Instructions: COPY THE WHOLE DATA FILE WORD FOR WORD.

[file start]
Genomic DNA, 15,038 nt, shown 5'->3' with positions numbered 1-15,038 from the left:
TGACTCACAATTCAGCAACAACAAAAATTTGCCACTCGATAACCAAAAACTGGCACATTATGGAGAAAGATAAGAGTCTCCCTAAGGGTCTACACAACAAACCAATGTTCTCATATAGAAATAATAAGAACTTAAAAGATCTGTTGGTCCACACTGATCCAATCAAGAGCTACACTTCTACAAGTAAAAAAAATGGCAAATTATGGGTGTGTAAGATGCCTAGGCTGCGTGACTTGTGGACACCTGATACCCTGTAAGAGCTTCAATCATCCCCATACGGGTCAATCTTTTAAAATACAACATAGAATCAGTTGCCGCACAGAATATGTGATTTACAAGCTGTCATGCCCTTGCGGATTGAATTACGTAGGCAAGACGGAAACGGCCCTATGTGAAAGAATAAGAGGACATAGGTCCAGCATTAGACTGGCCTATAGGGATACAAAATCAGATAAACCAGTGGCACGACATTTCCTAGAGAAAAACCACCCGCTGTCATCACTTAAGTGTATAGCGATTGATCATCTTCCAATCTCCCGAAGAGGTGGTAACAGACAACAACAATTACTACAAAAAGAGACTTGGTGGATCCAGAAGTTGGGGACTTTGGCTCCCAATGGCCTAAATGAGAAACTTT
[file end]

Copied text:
Genomic DNA, 15,038 nt, shown 5'->3' with positions numbered 1-15,038 from the left:
TGACTCACAATTCAGCAACAACAAAAATTTGCCACTCGATAACCAAAAACTGGCACATTATGGAGAAAGATAAGAGTCTCCCTAAGGGTCTACACAACAAACCAATGTTCTCATATAGAAATAATAAGAACTTAAAAGATCTGTTGGTCCACACTGATCCAATCAAGAGCTACACTTCTACAAGTAAAAAAAATGGCAAATTATGGGTGTGTAAGATGCCTAGGCTGCGTGACTTGTGGACACCTGATACCCTGTAAGAGCTTCAATCATCCCCATACGGGTCAATCTTTTAAAATACAACATAGAATCAGTTGCCGCACAGAATATGTGATTTACAAGCTGTCATGCCCTTGCGGATTGAATTACGTAGGCAAGACGGAAACGGCCCTATGTGAAAGAATAAGAGGACATAGGTCCAGCATTAGACTGGCCTATAGGGATACAAAATCAGATAAACCAGTGGCACGACATTTCCTAGAGAAAAACCACCCGCTGTCATCACTTAAGTGTATAGCGATTGATCATCTTCCAATCTCCCGAAGAGGTGGTAACAGACAACAACAATTACTACAAAAAGAGACTTGGTGGATCCAGAAGTTGGGGACTTTGGCTCCCAATGGCCTAAATGAGAAACTTT